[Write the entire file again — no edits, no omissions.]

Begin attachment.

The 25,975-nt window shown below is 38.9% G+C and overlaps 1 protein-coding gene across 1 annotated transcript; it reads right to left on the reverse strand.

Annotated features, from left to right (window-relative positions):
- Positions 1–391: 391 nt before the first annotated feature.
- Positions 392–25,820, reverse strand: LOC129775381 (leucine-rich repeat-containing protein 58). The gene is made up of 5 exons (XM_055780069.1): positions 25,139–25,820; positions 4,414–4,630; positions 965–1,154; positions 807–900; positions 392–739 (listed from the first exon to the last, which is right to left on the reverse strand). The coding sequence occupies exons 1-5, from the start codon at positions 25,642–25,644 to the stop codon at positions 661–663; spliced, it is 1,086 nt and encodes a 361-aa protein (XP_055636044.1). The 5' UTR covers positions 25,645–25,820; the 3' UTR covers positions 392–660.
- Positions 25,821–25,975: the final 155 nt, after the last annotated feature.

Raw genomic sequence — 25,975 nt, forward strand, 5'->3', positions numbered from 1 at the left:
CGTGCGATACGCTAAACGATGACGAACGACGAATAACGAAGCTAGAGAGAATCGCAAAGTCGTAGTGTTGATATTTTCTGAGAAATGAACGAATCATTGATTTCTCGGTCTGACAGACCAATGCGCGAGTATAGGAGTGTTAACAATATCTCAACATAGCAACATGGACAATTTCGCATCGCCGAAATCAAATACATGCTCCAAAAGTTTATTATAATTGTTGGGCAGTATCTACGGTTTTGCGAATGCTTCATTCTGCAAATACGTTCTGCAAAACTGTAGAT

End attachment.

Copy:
The 25,975-nt window shown below is 38.9% G+C and overlaps 1 protein-coding gene across 1 annotated transcript; it reads right to left on the reverse strand.

Annotated features, from left to right (window-relative positions):
- Positions 1–391: 391 nt before the first annotated feature.
- Positions 392–25,820, reverse strand: LOC129775381 (leucine-rich repeat-containing protein 58). The gene is made up of 5 exons (XM_055780069.1): positions 25,139–25,820; positions 4,414–4,630; positions 965–1,154; positions 807–900; positions 392–739 (listed from the first exon to the last, which is right to left on the reverse strand). The coding sequence occupies exons 1-5, from the start codon at positions 25,642–25,644 to the stop codon at positions 661–663; spliced, it is 1,086 nt and encodes a 361-aa protein (XP_055636044.1). The 5' UTR covers positions 25,645–25,820; the 3' UTR covers positions 392–660.
- Positions 25,821–25,975: the final 155 nt, after the last annotated feature.

Raw genomic sequence — 25,975 nt, forward strand, 5'->3', positions numbered from 1 at the left:
CGTGCGATACGCTAAACGATGACGAACGACGAATAACGAAGCTAGAGAGAATCGCAAAGTCGTAGTGTTGATATTTTCTGAGAAATGAACGAATCATTGATTTCTCGGTCTGACAGACCAATGCGCGAGTATAGGAGTGTTAACAATATCTCAACATAGCAACATGGACAATTTCGCATCGCCGAAATCAAATACATGCTCCAAAAGTTTATTATAATTGTTGGGCAGTATCTACGGTTTTGCGAATGCTTCATTCTGCAAATACGTTCTGCAAAACTGTAGAT